Steven Spielberg’s ‘the Fabelmans’ Is One of Year’s Best Movies



  • “The Fabelmans” loosely recounts the youth of director Steven Spielberg.
  • It’s one of the best movies of the year with captivating performances and a heartfelt story.
  • The movie opens in limited release on Friday and nationwide on November 23.

Steven Spielberg has always been reluctant to put himself in his movies (minus the glaring anomaly that was “E.T. the Extra-Terrestrial”). But with “The Fabelmans,” that all changes.

For his most personal movie yet, the legendary director goes several steps further than putting his heart on his sleeve — he basically rips open his chest and bares everything, guts and all.

The movie centers around Sammy Fabelman (Gabriel LaBelle; Sammy as a child is played by the adorable Mateo Zoryon Francis-DeFord), the oldest sibling and only son in a house full of girls (three, to be exact). Sammy has been obsessed with movies ever since his parents took him to the theater for the first time. It was 1952’s “The Greatest Show on Earth,” and once Sammy saw the dramatic scene where a train collided with a car, he was hooked.

Begging for a train set for Hanukkah, he uses his dad’s camera to reenact the collision. A filmmaker is born.

Mateo Zoryon Francis-DeFord sitting next to Michelle Williams

Mateo Zoryon Francis-DeFord and Michelle Williams in “The Fabelmans.”

Universal



By the time we get to Sammy’s teens, he’s doing things with a camera that wows everyone, especially his father, Burt (Paul Dana), and mother Mitzi (Michelle Williams). Burt and Mitzi look like typical post-World War II parents: He’s off at work every day and she’s the housewife keeping the family together.

But there’s a lot more going on behind the scenes and it’s Sammy, along with his camera, that uncovers the family secret that will lead to heartache and cause him to grow up very quickly.

“The Fabelmans” marks the first time Spielberg has penned a script since 2001’s “AI: Artificial Intelligence.” Teaming with longtime collaborator Tony Kushner, the two had been talking about making the director’s youth into a movie since the early 2000s, and finally went for it when the pandemic hit.

The result is a beautifully intimate examination of family and coming-of-age. And for movie lovers, there are tricks of the trade and old Hollywood references galore.

Spielberg’s youth has been well documented over the decades and mirrors Sammy’s journey. Spielberg grew up with three sisters, and their family bounced from New Jersey to Phoenix, and then to California, just as the family does in the movie. Also, like Sammy, Spielberg’s parents divorced when he was a teen and he dealt with anti-Semitic bullying.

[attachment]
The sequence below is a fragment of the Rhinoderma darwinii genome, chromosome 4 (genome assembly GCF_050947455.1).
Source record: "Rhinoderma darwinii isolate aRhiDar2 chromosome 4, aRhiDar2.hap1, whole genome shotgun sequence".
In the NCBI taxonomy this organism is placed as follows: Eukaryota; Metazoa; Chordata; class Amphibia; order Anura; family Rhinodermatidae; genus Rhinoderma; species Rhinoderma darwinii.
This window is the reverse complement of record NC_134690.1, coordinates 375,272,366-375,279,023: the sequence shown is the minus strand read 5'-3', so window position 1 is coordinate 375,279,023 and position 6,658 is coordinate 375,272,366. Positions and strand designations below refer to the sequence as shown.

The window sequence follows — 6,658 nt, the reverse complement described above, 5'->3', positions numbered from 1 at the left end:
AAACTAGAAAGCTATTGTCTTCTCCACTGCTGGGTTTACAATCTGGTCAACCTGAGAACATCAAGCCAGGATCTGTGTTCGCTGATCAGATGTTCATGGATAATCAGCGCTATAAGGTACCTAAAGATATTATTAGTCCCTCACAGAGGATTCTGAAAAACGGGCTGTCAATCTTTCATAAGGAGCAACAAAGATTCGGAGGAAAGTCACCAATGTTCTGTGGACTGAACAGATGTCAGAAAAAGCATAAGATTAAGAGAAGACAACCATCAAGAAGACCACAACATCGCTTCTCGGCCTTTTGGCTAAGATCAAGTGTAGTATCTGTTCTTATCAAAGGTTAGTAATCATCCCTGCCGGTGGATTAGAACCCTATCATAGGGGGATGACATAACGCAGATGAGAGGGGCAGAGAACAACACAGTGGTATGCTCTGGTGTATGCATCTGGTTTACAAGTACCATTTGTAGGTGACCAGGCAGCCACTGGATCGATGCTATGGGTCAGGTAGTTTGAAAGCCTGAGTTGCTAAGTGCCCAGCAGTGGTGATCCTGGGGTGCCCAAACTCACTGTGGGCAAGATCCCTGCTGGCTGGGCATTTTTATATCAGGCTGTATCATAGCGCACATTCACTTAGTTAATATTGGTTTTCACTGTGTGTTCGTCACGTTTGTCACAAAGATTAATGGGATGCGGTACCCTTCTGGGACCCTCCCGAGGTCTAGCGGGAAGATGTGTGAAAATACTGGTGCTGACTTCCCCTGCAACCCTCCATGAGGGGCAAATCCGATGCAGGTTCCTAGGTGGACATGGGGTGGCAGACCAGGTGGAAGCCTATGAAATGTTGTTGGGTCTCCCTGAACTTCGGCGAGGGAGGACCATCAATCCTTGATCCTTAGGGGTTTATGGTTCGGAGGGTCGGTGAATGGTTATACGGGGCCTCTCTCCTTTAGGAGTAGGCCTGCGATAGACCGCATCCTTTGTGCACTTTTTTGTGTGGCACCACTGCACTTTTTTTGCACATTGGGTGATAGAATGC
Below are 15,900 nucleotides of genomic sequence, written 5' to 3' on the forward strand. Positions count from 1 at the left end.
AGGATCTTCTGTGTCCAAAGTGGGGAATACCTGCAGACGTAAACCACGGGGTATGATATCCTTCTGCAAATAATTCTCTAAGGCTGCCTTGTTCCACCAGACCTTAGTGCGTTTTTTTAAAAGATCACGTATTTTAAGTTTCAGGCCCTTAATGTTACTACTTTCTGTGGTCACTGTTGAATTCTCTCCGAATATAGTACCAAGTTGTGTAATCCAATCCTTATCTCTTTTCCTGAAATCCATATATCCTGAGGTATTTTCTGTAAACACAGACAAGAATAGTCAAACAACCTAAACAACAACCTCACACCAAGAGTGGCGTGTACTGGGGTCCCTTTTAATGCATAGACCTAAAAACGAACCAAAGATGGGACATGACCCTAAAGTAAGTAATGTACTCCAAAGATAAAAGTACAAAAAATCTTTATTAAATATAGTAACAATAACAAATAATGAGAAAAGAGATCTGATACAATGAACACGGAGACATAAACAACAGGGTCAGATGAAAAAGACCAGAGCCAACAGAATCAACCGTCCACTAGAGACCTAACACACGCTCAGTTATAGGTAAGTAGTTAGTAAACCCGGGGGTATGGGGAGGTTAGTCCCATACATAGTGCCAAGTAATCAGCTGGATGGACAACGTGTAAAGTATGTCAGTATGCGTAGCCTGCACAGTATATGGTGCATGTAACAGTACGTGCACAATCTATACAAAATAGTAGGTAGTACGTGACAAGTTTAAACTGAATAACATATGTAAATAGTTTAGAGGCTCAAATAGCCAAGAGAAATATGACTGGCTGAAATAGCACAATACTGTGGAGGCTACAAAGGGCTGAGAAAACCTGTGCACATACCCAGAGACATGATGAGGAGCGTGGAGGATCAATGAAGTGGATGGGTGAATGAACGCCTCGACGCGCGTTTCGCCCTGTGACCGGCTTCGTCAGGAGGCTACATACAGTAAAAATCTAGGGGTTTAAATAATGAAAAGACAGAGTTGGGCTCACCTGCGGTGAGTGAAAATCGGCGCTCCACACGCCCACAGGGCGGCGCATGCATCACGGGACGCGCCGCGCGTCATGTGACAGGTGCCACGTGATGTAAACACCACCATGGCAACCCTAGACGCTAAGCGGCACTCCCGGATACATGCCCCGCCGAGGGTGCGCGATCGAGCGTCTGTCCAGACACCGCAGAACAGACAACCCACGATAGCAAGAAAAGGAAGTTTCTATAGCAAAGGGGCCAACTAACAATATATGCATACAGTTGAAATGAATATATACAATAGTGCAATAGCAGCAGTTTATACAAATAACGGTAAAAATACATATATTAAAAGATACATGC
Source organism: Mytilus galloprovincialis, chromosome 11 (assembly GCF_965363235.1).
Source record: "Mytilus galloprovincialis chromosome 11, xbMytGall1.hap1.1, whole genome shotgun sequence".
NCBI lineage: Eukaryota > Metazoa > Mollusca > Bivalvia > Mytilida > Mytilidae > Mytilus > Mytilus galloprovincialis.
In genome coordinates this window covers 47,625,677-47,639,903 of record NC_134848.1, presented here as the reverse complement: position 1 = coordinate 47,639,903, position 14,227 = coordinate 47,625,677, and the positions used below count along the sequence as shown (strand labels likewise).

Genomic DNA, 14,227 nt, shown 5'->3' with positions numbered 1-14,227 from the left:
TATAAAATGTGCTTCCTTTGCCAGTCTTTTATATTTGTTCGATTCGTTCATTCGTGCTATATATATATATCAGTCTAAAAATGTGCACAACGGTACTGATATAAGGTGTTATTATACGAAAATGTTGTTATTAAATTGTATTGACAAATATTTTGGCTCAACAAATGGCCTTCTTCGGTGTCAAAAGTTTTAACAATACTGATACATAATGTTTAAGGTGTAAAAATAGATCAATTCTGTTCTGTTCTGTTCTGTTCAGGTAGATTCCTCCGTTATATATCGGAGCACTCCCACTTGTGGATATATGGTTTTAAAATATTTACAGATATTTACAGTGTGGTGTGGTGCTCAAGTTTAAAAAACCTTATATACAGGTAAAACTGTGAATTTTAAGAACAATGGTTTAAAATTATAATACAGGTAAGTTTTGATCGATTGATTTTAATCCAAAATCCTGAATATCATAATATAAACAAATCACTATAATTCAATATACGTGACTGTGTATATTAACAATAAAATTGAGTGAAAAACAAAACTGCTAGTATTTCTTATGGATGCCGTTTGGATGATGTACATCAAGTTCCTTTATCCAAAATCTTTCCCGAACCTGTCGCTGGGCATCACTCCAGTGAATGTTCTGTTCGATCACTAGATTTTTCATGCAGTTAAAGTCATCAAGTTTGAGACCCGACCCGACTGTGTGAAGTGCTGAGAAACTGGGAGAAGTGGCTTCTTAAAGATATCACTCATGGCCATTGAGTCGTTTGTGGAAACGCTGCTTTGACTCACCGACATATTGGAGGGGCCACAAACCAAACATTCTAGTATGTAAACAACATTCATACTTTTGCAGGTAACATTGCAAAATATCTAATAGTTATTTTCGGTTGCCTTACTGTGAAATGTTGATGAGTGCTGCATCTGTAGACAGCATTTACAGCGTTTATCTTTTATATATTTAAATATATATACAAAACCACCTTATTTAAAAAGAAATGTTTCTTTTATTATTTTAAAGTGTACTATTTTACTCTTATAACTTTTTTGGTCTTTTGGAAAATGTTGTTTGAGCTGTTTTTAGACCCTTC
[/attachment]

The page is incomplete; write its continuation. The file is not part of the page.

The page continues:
Now you may be reading this and saying to yourself: This sounds pretentious as hell.

But that’s where Spielberg’s talents kick in. He weaves the story in a way that feels less like a person recounting his childhood, and more like telling the emotional truths of the lives of many of us. Take out the time it’s set in, and the story is extremely relatable over generations. Many of us have dealt with parents who didn’t get along, troubles at school, and trying to make our passion into a living.

Steven Spielberg

Steven Spielberg.

Jamie McCarthy/Getty Images for 20th Century Studios



It also helps that Spielberg cast phenomenal actors.

LaBelle’s performance as Sammy is amazing. A star has definitely been born in this movie. Williams also shines as Mitzi and is destined for another Oscar nomination. The Academy should also consider the work of Seth Rogen in the movie. Playing Burt’s best friend, Bennie, the performance showcases how far Rogen has come in his dramatic acting.

And then there’s the score by John William. Seeing how he’s responsible for the soundtrack of many of our lives due to Spielberg, it’s only fitting that he would also do the same for the director’s own life.

But the true stars of the movie are Spielberg and Kushner. The writing in the movie is powerful, entertaining, dramatic, and lighthearted when needed. And the direction feels as if Spielberg has spent a lifetime mapping out how to tell the story. Because he has.

 



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